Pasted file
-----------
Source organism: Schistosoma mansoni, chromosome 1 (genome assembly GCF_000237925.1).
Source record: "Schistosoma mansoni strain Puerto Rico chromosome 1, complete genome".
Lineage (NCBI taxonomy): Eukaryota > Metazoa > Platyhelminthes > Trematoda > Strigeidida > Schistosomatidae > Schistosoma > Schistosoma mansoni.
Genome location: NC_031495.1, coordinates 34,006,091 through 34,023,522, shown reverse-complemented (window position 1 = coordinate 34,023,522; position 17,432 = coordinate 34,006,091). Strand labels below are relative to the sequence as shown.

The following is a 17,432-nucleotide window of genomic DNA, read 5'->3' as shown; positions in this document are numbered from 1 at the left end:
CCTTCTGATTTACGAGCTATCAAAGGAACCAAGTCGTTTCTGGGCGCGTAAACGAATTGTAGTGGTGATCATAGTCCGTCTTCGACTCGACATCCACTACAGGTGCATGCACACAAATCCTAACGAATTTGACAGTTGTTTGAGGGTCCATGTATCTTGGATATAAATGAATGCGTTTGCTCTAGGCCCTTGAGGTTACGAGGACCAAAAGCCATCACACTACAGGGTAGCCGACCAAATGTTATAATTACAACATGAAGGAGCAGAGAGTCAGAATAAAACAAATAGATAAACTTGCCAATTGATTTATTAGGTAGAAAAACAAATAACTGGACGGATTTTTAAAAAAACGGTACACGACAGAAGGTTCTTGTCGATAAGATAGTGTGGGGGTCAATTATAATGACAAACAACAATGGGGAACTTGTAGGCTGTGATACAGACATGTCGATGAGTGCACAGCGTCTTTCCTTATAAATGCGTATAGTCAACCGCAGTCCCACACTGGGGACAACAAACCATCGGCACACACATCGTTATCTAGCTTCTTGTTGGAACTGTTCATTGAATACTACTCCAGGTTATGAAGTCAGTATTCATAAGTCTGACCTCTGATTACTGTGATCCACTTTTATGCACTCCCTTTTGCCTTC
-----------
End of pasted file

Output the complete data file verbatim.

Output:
Source organism: Schistosoma mansoni, chromosome 1 (genome assembly GCF_000237925.1).
Source record: "Schistosoma mansoni strain Puerto Rico chromosome 1, complete genome".
Lineage (NCBI taxonomy): Eukaryota > Metazoa > Platyhelminthes > Trematoda > Strigeidida > Schistosomatidae > Schistosoma > Schistosoma mansoni.
Genome location: NC_031495.1, coordinates 34,006,091 through 34,023,522, shown reverse-complemented (window position 1 = coordinate 34,023,522; position 17,432 = coordinate 34,006,091). Strand labels below are relative to the sequence as shown.

The following is a 17,432-nucleotide window of genomic DNA, read 5'->3' as shown; positions in this document are numbered from 1 at the left end:
CCTTCTGATTTACGAGCTATCAAAGGAACCAAGTCGTTTCTGGGCGCGTAAACGAATTGTAGTGGTGATCATAGTCCGTCTTCGACTCGACATCCACTACAGGTGCATGCACACAAATCCTAACGAATTTGACAGTTGTTTGAGGGTCCATGTATCTTGGATATAAATGAATGCGTTTGCTCTAGGCCCTTGAGGTTACGAGGACCAAAAGCCATCACACTACAGGGTAGCCGACCAAATGTTATAATTACAACATGAAGGAGCAGAGAGTCAGAATAAAACAAATAGATAAACTTGCCAATTGATTTATTAGGTAGAAAAACAAATAACTGGACGGATTTTTAAAAAAACGGTACACGACAGAAGGTTCTTGTCGATAAGATAGTGTGGGGGTCAATTATAATGACAAACAACAATGGGGAACTTGTAGGCTGTGATACAGACATGTCGATGAGTGCACAGCGTCTTTCCTTATAAATGCGTATAGTCAACCGCAGTCCCACACTGGGGACAACAAACCATCGGCACACACATCGTTATCTAGCTTCTTGTTGGAACTGTTCATTGAATACTACTCCAGGTTATGAAGTCAGTATTCATAAGTCTGACCTCTGATTACTGTGATCCACTTTTATGCACTCCCTTTTGCCTTC